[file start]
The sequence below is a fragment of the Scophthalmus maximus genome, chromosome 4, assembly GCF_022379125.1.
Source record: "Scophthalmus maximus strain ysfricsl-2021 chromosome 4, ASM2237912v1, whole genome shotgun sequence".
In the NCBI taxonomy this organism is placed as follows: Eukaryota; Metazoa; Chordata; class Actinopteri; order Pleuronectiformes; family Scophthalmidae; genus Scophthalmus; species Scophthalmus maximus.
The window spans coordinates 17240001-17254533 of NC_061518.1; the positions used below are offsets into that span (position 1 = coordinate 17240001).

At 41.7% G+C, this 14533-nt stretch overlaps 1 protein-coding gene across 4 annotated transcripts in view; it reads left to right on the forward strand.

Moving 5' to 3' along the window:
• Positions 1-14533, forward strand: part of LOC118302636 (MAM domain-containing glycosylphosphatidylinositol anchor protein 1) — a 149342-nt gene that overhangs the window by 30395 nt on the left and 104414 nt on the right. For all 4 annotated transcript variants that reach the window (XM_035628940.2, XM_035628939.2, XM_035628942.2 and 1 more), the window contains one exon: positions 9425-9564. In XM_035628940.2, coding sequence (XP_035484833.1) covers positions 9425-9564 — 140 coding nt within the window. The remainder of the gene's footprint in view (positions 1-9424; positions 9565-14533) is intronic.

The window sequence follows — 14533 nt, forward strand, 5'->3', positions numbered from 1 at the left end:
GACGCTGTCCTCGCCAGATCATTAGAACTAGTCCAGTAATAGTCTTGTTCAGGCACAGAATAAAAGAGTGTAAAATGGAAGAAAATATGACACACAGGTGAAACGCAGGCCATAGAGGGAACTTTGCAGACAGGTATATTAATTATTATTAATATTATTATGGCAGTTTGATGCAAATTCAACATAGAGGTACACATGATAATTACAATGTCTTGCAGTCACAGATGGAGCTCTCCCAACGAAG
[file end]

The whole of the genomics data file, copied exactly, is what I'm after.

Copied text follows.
The sequence below is a fragment of the Scophthalmus maximus genome, chromosome 4, assembly GCF_022379125.1.
Source record: "Scophthalmus maximus strain ysfricsl-2021 chromosome 4, ASM2237912v1, whole genome shotgun sequence".
In the NCBI taxonomy this organism is placed as follows: Eukaryota; Metazoa; Chordata; class Actinopteri; order Pleuronectiformes; family Scophthalmidae; genus Scophthalmus; species Scophthalmus maximus.
The window spans coordinates 17240001-17254533 of NC_061518.1; the positions used below are offsets into that span (position 1 = coordinate 17240001).

At 41.7% G+C, this 14533-nt stretch overlaps 1 protein-coding gene across 4 annotated transcripts in view; it reads left to right on the forward strand.

Moving 5' to 3' along the window:
• Positions 1-14533, forward strand: part of LOC118302636 (MAM domain-containing glycosylphosphatidylinositol anchor protein 1) — a 149342-nt gene that overhangs the window by 30395 nt on the left and 104414 nt on the right. For all 4 annotated transcript variants that reach the window (XM_035628940.2, XM_035628939.2, XM_035628942.2 and 1 more), the window contains one exon: positions 9425-9564. In XM_035628940.2, coding sequence (XP_035484833.1) covers positions 9425-9564 — 140 coding nt within the window. The remainder of the gene's footprint in view (positions 1-9424; positions 9565-14533) is intronic.

The window sequence follows — 14533 nt, forward strand, 5'->3', positions numbered from 1 at the left end:
GACGCTGTCCTCGCCAGATCATTAGAACTAGTCCAGTAATAGTCTTGTTCAGGCACAGAATAAAAGAGTGTAAAATGGAAGAAAATATGACACACAGGTGAAACGCAGGCCATAGAGGGAACTTTGCAGACAGGTATATTAATTATTATTAATATTATTATGGCAGTTTGATGCAAATTCAACATAGAGGTACACATGATAATTACAATGTCTTGCAGTCACAGATGGAGCTCTCCCAACGAAG